To set a reminder about the IQ Focus Festival Forum: The Next Stage session on Thursday head to the IQ Magazine page on Facebook or YouTube.

 


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First post-lockdown concerts take place in Spain

The first post-lockdown live music events are taking place in Spain this week, as the country embarks on phase two of its lockdown easing plan.

As of 25 May, outdoor events of up to 400 people and indoor concerts with a maximum capacity of 50 people have been allowed to resume in Spain.

Although the reopening measures have been criticised by members of the Spanish live industry for being unclear and unrealistic, a number of event organisers have taken the opportunity to restart business.

This week, five concerts are taking place in the northern region of Cantabria as part of the local government’s ‘Culture Counterattack’ campaign. Performances by acts Rulo, Vicky Castelo, Billy Boom Band, Deva and Repion will take place this weekend (29 to 30 May) in the cities of Santander, Torrelavega and Muriedas.

“These five Cantabrian artists will connect with their fans again, to a lesser extent than we would like, but with as many as is possible right now,” says Pablo Zuloaga, vice president of Cantabria, who announced the campaign last week.

Elsewhere in Spain, organisers of Barcelona’s Festival Cruïlla, who, along with promoters of major Spanish events including Primavera Sound, Mad Cool, Bilbao BBK Live and Sónar, recently called off their 2020 festival, have announced Cruïlla XXS, a series of over 200 open-air events taking place throughout the city in July.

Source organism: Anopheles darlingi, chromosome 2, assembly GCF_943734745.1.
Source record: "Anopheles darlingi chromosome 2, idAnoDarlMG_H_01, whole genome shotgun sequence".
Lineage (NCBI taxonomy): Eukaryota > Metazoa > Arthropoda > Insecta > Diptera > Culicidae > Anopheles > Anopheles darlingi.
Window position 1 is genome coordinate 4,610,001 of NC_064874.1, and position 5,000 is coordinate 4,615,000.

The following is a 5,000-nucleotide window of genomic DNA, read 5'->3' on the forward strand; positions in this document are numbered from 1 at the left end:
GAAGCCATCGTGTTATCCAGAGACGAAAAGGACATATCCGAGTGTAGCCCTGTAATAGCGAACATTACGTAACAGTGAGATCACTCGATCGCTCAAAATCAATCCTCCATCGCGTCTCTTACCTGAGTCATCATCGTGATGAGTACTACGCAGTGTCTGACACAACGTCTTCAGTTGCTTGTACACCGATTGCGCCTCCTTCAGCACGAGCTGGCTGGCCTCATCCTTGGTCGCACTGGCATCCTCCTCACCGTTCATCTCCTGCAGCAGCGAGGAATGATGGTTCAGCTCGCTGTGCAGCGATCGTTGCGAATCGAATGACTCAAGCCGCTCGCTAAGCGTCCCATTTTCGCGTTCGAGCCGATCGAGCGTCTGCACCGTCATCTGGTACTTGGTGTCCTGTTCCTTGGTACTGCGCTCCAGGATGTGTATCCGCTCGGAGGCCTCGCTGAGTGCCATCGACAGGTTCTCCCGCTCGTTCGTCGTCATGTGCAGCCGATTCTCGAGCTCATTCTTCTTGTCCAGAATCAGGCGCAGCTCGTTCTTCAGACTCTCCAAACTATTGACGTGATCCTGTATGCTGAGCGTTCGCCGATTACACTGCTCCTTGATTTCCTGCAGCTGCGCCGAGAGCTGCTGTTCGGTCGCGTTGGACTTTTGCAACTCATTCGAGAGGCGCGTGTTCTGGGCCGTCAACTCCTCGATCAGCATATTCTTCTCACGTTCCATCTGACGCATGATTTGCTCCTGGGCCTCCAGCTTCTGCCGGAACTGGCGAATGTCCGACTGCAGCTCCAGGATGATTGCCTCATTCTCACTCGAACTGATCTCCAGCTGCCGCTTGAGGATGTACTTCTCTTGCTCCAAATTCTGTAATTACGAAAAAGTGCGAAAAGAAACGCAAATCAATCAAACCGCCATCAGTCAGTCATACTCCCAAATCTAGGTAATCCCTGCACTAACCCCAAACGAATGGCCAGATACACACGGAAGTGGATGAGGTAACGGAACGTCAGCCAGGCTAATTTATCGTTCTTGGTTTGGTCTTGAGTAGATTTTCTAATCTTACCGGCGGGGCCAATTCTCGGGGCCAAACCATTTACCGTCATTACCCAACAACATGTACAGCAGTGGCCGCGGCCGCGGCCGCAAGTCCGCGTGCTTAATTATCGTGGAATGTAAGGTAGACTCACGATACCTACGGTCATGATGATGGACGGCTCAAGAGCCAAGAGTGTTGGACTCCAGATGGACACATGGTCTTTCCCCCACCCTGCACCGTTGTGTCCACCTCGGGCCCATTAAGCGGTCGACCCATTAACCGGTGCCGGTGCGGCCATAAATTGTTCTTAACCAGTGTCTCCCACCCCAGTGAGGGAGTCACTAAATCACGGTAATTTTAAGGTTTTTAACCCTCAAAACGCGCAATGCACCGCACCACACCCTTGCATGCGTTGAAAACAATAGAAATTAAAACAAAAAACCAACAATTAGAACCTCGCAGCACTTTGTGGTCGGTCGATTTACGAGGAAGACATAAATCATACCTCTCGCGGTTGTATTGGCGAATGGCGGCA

“This is a way of putting the message out there that, little by little, things are getting better”

Priced between €15 and €45, each event – which range from concerts, talks and conference sessions to urban art and circus performances – will be seated and have a maximum capacity of 400. The events will be hosted in venues including open-air architectural museum the Poble Espanyol, the Design Museum of Barcelona, the Anella Olímpica (Olympic Ring) and the gardens of the Catalan national theatre.

“This is a way of putting the message out there that, little by little, things are getting better,” comments Cruïlla XXS programmer Jordi Herreruela. “This will have a positive impact on the collective state of mind.”

Cruïlla XXS organisers are working with the Barcelona Institute for Global Health to ensure adequate safety measures are in place. “If we want to go back to putting on events with several thousand people, we will have to show we are capable of doing so,” says Herreruela.

Two Door Cinema Club, Kase.O, Residente and Of Monsters and Men are among acts confirmed for Festival Cruïlla 2021.

Spain is due to enter it final stage of lockdown easing on 8 June, which allows outdoor events of up to 800 people and indoor concerts with a capacity limit of 80, as well as the reopening of night clubs and bars at a third of usual capacity.